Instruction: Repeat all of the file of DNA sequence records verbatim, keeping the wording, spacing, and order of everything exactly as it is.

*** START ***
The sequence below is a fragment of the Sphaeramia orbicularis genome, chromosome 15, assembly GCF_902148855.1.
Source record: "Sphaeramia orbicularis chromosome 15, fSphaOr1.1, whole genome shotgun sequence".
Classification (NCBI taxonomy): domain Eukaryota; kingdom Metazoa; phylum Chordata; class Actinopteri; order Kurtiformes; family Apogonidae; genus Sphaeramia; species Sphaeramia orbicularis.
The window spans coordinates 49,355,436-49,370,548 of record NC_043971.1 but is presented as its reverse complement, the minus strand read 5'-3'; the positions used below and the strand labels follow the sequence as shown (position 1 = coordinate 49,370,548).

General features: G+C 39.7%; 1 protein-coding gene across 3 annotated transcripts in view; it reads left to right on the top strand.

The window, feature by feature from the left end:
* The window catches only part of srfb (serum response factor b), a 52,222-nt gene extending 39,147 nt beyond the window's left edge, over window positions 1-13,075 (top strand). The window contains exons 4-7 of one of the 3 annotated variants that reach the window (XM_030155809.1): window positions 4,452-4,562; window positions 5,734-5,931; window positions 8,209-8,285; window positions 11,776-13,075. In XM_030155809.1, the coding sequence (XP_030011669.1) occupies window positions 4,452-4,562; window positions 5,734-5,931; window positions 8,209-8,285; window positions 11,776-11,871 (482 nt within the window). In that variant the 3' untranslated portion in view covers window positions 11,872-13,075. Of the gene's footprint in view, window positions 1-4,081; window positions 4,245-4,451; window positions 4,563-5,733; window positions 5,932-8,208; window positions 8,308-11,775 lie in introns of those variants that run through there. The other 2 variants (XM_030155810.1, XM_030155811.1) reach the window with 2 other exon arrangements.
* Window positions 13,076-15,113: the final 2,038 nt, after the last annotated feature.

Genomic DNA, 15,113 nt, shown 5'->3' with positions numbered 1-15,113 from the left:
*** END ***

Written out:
The sequence below is a fragment of the Sphaeramia orbicularis genome, chromosome 15, assembly GCF_902148855.1.
Source record: "Sphaeramia orbicularis chromosome 15, fSphaOr1.1, whole genome shotgun sequence".
Classification (NCBI taxonomy): domain Eukaryota; kingdom Metazoa; phylum Chordata; class Actinopteri; order Kurtiformes; family Apogonidae; genus Sphaeramia; species Sphaeramia orbicularis.
The window spans coordinates 49,355,436-49,370,548 of record NC_043971.1 but is presented as its reverse complement, the minus strand read 5'-3'; the positions used below and the strand labels follow the sequence as shown (position 1 = coordinate 49,370,548).

General features: G+C 39.7%; 1 protein-coding gene across 3 annotated transcripts in view; it reads left to right on the top strand.

The window, feature by feature from the left end:
* The window catches only part of srfb (serum response factor b), a 52,222-nt gene extending 39,147 nt beyond the window's left edge, over window positions 1-13,075 (top strand). The window contains exons 4-7 of one of the 3 annotated variants that reach the window (XM_030155809.1): window positions 4,452-4,562; window positions 5,734-5,931; window positions 8,209-8,285; window positions 11,776-13,075. In XM_030155809.1, the coding sequence (XP_030011669.1) occupies window positions 4,452-4,562; window positions 5,734-5,931; window positions 8,209-8,285; window positions 11,776-11,871 (482 nt within the window). In that variant the 3' untranslated portion in view covers window positions 11,872-13,075. Of the gene's footprint in view, window positions 1-4,081; window positions 4,245-4,451; window positions 4,563-5,733; window positions 5,932-8,208; window positions 8,308-11,775 lie in introns of those variants that run through there. The other 2 variants (XM_030155810.1, XM_030155811.1) reach the window with 2 other exon arrangements.
* Window positions 13,076-15,113: the final 2,038 nt, after the last annotated feature.

Genomic DNA, 15,113 nt, shown 5'->3' with positions numbered 1-15,113 from the left: